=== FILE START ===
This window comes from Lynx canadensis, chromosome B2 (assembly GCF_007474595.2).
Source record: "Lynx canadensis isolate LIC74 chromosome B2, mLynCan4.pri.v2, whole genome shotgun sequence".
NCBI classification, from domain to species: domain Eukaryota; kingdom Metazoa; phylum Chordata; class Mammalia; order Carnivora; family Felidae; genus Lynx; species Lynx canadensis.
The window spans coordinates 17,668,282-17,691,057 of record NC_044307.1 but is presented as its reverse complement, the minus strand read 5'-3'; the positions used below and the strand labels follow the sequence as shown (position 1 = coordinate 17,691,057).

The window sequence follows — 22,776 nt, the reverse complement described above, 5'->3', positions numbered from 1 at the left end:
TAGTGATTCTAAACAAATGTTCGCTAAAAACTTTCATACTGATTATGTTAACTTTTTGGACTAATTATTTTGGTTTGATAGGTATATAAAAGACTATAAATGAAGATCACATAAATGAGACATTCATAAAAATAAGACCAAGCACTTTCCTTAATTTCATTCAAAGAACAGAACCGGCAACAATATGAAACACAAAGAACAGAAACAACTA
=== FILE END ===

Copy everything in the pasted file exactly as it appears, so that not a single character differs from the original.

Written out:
This window comes from Lynx canadensis, chromosome B2 (assembly GCF_007474595.2).
Source record: "Lynx canadensis isolate LIC74 chromosome B2, mLynCan4.pri.v2, whole genome shotgun sequence".
NCBI classification, from domain to species: domain Eukaryota; kingdom Metazoa; phylum Chordata; class Mammalia; order Carnivora; family Felidae; genus Lynx; species Lynx canadensis.
The window spans coordinates 17,668,282-17,691,057 of record NC_044307.1 but is presented as its reverse complement, the minus strand read 5'-3'; the positions used below and the strand labels follow the sequence as shown (position 1 = coordinate 17,691,057).

The window sequence follows — 22,776 nt, the reverse complement described above, 5'->3', positions numbered from 1 at the left end:
TAGTGATTCTAAACAAATGTTCGCTAAAAACTTTCATACTGATTATGTTAACTTTTTGGACTAATTATTTTGGTTTGATAGGTATATAAAAGACTATAAATGAAGATCACATAAATGAGACATTCATAAAAATAAGACCAAGCACTTTCCTTAATTTCATTCAAAGAACAGAACCGGCAACAATATGAAACACAAAGAACAGAAACAACTA